I’ve written that I expected the FAA to approve the Boeing 737 MAX flying again and then other regulators would follow suit during the time that U.S. airlines worked to bring the plane back into service and went through simulator training with their pilots. In that way more than just the U.S. would have approved the plane by the time it re-entered commercial service here.
That’s what I’d understood to be the plan the U.S. was angling for, in a very political environment. It’s been important not just to have signoff from the U.S. on the plane – mostly for passenger confidence, but also because having the U.S. as the only regulator approving the aircraft would have meant it would be limited in the routes it served and in some cases it might even have to fly more roundabout routes to avoid overflying places it wasn’t legal.
Yet while the FAA hasn’t signed off on the plane yet, Europe’s safety regulator has gone ahead and publicly stated it is approving it first. That’s huge. This is despite the hoops they had to go through during Covid to test the plane, and despite earlier demands they’d had to add a third angle of attack sensor prior to the plane’s return to service (which didn’t happen).
After test flights conducted in September, EASA is performing final document reviews ahead of a draft airworthiness directive it expects to issue next month, said Patrick Ky, executive director of the European Union Aviation Safety Agency.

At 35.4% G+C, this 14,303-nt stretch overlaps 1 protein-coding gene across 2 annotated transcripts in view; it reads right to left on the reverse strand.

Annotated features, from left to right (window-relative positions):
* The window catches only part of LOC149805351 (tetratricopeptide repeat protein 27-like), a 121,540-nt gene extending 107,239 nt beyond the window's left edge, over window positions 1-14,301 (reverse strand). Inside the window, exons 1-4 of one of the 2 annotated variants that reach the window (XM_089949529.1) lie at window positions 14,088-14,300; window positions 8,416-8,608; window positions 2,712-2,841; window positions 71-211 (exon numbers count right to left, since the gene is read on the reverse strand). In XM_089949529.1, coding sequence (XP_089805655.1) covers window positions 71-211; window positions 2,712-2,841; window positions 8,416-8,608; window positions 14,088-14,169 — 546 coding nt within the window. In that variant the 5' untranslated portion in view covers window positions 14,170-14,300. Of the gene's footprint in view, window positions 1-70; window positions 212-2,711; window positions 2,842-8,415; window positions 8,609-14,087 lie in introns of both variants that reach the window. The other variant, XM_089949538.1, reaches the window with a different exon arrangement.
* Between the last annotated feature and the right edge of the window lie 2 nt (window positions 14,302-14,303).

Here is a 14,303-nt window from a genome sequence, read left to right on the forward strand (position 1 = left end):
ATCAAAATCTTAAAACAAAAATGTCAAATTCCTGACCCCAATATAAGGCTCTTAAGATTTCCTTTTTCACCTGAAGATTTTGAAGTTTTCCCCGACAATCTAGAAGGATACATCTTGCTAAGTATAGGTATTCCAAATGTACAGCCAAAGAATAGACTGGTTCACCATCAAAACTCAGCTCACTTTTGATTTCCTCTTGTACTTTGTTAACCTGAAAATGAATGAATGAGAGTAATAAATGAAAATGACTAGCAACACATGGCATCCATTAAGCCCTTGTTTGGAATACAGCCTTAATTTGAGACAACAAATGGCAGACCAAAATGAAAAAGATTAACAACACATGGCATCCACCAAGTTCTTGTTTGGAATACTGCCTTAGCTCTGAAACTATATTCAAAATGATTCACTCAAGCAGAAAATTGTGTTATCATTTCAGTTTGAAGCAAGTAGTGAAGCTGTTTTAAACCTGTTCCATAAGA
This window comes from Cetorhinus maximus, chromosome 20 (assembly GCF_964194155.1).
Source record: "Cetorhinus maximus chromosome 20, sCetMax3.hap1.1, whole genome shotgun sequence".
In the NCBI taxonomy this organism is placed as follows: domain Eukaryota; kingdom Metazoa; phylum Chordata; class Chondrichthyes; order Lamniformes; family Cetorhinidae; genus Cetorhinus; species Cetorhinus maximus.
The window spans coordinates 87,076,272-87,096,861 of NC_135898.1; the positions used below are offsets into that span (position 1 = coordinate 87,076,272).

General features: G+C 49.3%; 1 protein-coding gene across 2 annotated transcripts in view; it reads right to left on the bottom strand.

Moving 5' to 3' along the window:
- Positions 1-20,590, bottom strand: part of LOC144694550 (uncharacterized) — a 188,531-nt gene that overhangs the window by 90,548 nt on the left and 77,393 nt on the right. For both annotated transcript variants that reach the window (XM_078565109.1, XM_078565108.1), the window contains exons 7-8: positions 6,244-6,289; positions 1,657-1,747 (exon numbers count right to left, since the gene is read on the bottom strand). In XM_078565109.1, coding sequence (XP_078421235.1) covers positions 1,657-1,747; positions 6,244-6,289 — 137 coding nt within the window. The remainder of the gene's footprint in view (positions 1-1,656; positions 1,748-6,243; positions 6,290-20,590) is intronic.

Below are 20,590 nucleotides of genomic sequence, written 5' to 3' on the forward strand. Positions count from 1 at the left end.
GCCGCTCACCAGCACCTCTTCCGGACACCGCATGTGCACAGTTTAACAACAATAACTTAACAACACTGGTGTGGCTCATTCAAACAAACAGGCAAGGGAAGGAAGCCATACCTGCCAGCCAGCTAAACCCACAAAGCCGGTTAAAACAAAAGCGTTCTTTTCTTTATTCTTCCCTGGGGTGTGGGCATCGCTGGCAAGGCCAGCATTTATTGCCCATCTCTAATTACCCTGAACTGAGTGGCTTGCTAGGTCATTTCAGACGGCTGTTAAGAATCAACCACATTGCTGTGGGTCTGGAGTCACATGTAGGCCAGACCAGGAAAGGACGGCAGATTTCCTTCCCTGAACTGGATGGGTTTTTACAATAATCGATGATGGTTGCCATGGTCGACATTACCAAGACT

That will be followed by four weeks of public comment, while the development of a so-called synthetic sensor to add redundancy will take 20 to 24 months, he said. The software-based solution will be required on the larger Max 10 variant before its debut targeted for 2022, and retrofitted onto other versions.
While the FAA’s review process is further along, EASA is first to state publicly it’s ready to approve the 737 MAX for commercial service.
Back in June I wrote that changes to the MAX mean that both of the plane’s Angle of Attack sensors have to match before engaging the MCAS system, but European regulators wanted to add a third sensor. Instead they agreed to adding a synthetic airspeed system in the future after the plane returns to service.
Synthetic airspeed, available in the 787, was rejected for the 737 MAX because the goal of the project was to avoid simulator training for existing 737 Next Generation pilots – but the MAX is going to require that now anyway. And Europe will approve the plane even without it, on the promise it will be added in the future.
Given the embarrassment of the FAA over the past year and a half over how the MAX was initially approved, and their resulting decline in international prestige, it’s important for world acceptance that the FAA isn’t the only one approving the plane. It’s an even bigger deal that they aren’t even first to say they’ll do so. This is a huge political win, more than anything else, because at this point re-approval was a certainty.
Among the 6 controversial things I believe about the 737 MAX is that even if you say you won’t fly the plane again you’re going to.
The bar for this plane to fly is higher than any other aircraft in the world, and once it’s flying it will have exceeded that bar. About 5000 of them have been ordered. American, United, Southwest and Air Canada all have MAX aircraft in their fleet. Once the plane flies again, and does so safely, it will become ubiquitous in aviation – and we’ll all wind up flying the aircraft.